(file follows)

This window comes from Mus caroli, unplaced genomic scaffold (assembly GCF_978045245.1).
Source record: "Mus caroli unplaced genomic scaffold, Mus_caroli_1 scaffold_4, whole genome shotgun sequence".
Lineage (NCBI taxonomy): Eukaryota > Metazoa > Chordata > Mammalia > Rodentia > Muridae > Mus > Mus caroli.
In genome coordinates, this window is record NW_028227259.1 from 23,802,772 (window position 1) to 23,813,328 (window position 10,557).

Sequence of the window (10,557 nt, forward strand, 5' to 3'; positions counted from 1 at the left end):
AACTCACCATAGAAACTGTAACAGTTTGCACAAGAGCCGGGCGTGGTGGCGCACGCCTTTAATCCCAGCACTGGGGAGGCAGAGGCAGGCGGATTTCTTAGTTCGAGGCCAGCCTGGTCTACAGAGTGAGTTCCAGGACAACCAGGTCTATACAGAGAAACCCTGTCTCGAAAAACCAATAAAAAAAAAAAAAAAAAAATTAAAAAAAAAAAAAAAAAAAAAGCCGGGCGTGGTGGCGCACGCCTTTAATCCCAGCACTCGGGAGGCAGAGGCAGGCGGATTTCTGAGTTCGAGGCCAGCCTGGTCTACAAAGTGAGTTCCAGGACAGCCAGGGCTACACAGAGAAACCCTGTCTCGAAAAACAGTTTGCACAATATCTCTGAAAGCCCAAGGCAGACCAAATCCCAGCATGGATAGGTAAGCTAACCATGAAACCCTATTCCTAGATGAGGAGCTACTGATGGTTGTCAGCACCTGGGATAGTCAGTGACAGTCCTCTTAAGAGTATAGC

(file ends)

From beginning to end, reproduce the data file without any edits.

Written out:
This window comes from Mus caroli, unplaced genomic scaffold (assembly GCF_978045245.1).
Source record: "Mus caroli unplaced genomic scaffold, Mus_caroli_1 scaffold_4, whole genome shotgun sequence".
Lineage (NCBI taxonomy): Eukaryota > Metazoa > Chordata > Mammalia > Rodentia > Muridae > Mus > Mus caroli.
In genome coordinates, this window is record NW_028227259.1 from 23,802,772 (window position 1) to 23,813,328 (window position 10,557).

Sequence of the window (10,557 nt, forward strand, 5' to 3'; positions counted from 1 at the left end):
AACTCACCATAGAAACTGTAACAGTTTGCACAAGAGCCGGGCGTGGTGGCGCACGCCTTTAATCCCAGCACTGGGGAGGCAGAGGCAGGCGGATTTCTTAGTTCGAGGCCAGCCTGGTCTACAGAGTGAGTTCCAGGACAACCAGGTCTATACAGAGAAACCCTGTCTCGAAAAACCAATAAAAAAAAAAAAAAAAAAATTAAAAAAAAAAAAAAAAAAAAAGCCGGGCGTGGTGGCGCACGCCTTTAATCCCAGCACTCGGGAGGCAGAGGCAGGCGGATTTCTGAGTTCGAGGCCAGCCTGGTCTACAAAGTGAGTTCCAGGACAGCCAGGGCTACACAGAGAAACCCTGTCTCGAAAAACAGTTTGCACAATATCTCTGAAAGCCCAAGGCAGACCAAATCCCAGCATGGATAGGTAAGCTAACCATGAAACCCTATTCCTAGATGAGGAGCTACTGATGGTTGTCAGCACCTGGGATAGTCAGTGACAGTCCTCTTAAGAGTATAGC